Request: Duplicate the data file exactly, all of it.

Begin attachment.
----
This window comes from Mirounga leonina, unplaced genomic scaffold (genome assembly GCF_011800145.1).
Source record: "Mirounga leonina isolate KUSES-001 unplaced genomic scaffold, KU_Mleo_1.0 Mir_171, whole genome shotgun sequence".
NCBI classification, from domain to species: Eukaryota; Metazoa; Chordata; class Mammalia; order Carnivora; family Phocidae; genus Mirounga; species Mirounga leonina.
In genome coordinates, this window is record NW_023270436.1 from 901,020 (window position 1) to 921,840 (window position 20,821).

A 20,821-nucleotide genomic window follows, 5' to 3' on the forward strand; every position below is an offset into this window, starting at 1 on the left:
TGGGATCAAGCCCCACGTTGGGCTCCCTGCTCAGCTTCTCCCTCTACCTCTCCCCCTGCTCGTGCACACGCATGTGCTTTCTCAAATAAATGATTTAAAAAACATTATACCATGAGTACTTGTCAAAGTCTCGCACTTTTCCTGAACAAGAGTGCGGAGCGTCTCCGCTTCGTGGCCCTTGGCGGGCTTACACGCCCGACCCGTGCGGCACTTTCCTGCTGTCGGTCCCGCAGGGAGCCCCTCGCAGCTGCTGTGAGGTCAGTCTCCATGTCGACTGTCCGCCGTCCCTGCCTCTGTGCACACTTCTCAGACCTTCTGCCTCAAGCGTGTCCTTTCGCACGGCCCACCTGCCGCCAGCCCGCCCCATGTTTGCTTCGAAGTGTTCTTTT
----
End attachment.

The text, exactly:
This window comes from Mirounga leonina, unplaced genomic scaffold (genome assembly GCF_011800145.1).
Source record: "Mirounga leonina isolate KUSES-001 unplaced genomic scaffold, KU_Mleo_1.0 Mir_171, whole genome shotgun sequence".
NCBI classification, from domain to species: Eukaryota; Metazoa; Chordata; class Mammalia; order Carnivora; family Phocidae; genus Mirounga; species Mirounga leonina.
In genome coordinates, this window is record NW_023270436.1 from 901,020 (window position 1) to 921,840 (window position 20,821).

A 20,821-nucleotide genomic window follows, 5' to 3' on the forward strand; every position below is an offset into this window, starting at 1 on the left:
TGGGATCAAGCCCCACGTTGGGCTCCCTGCTCAGCTTCTCCCTCTACCTCTCCCCCTGCTCGTGCACACGCATGTGCTTTCTCAAATAAATGATTTAAAAAACATTATACCATGAGTACTTGTCAAAGTCTCGCACTTTTCCTGAACAAGAGTGCGGAGCGTCTCCGCTTCGTGGCCCTTGGCGGGCTTACACGCCCGACCCGTGCGGCACTTTCCTGCTGTCGGTCCCGCAGGGAGCCCCTCGCAGCTGCTGTGAGGTCAGTCTCCATGTCGACTGTCCGCCGTCCCTGCCTCTGTGCACACTTCTCAGACCTTCTGCCTCAAGCGTGTCCTTTCGCACGGCCCACCTGCCGCCAGCCCGCCCCATGTTTGCTTCGAAGTGTTCTTTT